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Connect two chord progressions

Posted by brekehan 
Connect two chord progressions
January 17, 2011 09:58PM
I finally started understanding the circle of 5ths last night and started a project to experiment with chord progressions and arpeggios.

I made something really neat using Am - i, iv, i, iv.
Today, I made another neat track using Am - i, VI, v, iv, i

I am using synths. The first one sounds mystical but kind of happy. The second one is more depressing. The two don't seem to connect side by side, although they are in the same key. How do I go about coming up with an inbetween connecting piece? Why don't they seem to fit together?

Arpeggios from the first side by side with arpeggios from the second sound like they just don't fit.

Edit:
I want to clarify, because I am not sure if the arranging of the order of the notes in a chord make a difference on its mood. I seem to vaguely remember something about "voicing"...

Progression 1 - (whole, whole, whole, whole)
C4 D4 C4 D4
A3 A3 A3 A3
E3 F3 E3 F3

Progression 2 - (half, half, whole, whole, whole)
C4 A3 B3 D4 C4
A3 F3 G3 A3 A3
E3 C3 E3 F3 E3

I experimented with the order by raising or lowering notes an octave and thought this sounded best. I think the chord names remain the same.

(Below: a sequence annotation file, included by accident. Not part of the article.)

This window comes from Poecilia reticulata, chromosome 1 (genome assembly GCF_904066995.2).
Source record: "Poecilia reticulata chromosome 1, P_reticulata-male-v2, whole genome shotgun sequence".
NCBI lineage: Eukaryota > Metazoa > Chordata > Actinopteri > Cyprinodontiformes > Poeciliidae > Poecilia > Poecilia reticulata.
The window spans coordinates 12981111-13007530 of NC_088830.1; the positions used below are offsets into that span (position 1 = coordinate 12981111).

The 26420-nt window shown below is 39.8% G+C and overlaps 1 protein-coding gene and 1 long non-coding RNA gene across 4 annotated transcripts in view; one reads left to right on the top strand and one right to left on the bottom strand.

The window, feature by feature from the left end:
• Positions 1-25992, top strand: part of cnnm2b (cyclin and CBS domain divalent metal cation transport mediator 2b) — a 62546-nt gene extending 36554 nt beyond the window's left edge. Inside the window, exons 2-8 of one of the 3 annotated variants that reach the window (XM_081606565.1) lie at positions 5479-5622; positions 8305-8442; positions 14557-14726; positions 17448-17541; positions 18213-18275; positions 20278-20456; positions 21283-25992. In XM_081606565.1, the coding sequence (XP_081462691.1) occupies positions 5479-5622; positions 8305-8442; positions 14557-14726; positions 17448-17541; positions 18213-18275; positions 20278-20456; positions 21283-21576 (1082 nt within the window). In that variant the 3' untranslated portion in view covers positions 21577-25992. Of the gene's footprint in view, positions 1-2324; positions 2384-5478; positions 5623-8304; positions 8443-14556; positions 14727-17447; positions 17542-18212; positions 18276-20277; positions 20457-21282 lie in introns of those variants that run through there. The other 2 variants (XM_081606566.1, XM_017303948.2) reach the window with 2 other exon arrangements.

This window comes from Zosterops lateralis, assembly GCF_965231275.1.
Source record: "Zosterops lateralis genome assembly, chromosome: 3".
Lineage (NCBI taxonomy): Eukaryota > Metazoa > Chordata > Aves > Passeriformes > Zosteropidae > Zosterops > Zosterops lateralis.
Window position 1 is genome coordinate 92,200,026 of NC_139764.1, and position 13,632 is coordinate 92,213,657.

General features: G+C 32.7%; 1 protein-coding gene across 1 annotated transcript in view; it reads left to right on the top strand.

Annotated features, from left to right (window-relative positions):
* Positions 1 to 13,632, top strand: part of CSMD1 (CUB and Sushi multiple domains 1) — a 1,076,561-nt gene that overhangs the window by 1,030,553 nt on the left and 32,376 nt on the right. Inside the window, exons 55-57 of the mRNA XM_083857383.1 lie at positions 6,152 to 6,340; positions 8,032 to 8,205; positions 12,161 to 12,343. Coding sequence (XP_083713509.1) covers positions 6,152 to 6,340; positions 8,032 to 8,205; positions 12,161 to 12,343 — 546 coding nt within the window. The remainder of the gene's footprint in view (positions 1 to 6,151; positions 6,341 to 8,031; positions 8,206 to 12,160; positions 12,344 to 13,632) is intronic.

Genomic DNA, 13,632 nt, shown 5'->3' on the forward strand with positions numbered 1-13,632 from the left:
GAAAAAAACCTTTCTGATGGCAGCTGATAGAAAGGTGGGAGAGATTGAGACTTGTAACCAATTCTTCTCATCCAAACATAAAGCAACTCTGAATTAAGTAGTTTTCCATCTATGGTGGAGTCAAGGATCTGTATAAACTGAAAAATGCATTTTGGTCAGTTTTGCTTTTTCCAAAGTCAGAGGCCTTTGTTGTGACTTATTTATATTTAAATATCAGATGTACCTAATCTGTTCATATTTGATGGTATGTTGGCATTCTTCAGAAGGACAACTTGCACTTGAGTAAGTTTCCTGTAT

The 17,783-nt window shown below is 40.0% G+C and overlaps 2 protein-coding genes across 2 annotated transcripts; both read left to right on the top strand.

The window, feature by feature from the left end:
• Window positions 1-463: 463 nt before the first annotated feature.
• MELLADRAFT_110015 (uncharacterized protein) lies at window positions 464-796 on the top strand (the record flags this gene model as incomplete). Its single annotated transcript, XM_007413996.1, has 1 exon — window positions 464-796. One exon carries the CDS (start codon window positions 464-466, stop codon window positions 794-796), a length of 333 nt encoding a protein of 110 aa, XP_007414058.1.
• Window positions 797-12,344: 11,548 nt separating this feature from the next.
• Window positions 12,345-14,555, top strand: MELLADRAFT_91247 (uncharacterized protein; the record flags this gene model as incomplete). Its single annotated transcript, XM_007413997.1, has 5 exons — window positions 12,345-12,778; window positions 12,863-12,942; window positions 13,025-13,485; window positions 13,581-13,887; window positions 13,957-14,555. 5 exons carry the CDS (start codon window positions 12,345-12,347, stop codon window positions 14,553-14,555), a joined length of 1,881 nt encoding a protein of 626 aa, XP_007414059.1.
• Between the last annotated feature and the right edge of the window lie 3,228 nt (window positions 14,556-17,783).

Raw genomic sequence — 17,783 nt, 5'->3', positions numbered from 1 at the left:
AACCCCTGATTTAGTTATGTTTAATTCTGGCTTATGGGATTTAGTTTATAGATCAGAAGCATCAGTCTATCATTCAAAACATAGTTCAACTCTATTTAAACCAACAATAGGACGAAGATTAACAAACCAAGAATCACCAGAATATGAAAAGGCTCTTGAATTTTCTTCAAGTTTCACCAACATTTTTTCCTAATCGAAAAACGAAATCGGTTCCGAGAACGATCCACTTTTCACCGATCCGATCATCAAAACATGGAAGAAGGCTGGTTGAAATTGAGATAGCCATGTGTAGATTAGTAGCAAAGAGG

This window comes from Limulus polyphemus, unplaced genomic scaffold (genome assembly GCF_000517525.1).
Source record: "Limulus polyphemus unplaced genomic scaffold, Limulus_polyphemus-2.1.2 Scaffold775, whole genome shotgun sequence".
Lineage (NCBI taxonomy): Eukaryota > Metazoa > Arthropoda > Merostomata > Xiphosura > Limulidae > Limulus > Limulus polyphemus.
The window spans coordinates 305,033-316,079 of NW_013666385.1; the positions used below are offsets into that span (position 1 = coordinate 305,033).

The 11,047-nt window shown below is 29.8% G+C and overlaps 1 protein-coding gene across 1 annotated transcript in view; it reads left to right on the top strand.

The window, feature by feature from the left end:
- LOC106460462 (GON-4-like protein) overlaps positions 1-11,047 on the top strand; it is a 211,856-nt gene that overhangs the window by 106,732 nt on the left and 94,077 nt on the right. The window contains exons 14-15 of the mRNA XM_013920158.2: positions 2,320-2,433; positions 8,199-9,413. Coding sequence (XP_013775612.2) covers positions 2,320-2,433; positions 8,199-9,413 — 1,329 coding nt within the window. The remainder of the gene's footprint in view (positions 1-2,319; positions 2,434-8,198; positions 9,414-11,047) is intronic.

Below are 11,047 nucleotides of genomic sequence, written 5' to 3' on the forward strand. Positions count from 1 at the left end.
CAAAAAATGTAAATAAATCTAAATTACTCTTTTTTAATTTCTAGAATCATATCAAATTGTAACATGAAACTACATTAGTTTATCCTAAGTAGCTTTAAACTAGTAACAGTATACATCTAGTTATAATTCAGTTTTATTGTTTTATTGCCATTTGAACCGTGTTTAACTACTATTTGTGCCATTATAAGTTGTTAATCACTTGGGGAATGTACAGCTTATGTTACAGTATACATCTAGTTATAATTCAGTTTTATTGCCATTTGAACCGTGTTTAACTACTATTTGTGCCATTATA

Edited 1 time(s). Last edit at 01/17/2011 10:33PM by brekehan. (view changes)
Re: Connect two chord progressions
January 19, 2011 06:21PM
It must be the way that you're playing them that causes you difficulty in joining them together. There's no musical reason why these progressions can't co-exist in the same piece - they're both in the same key of A minor, although using v instead of V might give you a more modal sound than a tonal one.
Each of your phrases has its own character depending on how you play it (melody, rhythm, tempo, dynamics, metre, etc) so it must be one of those that's causing them to sound disjointed when you join them up and not the chords.
Voicing does have a part to play in how chords flow together but the effects are more subtle than what you are describing.
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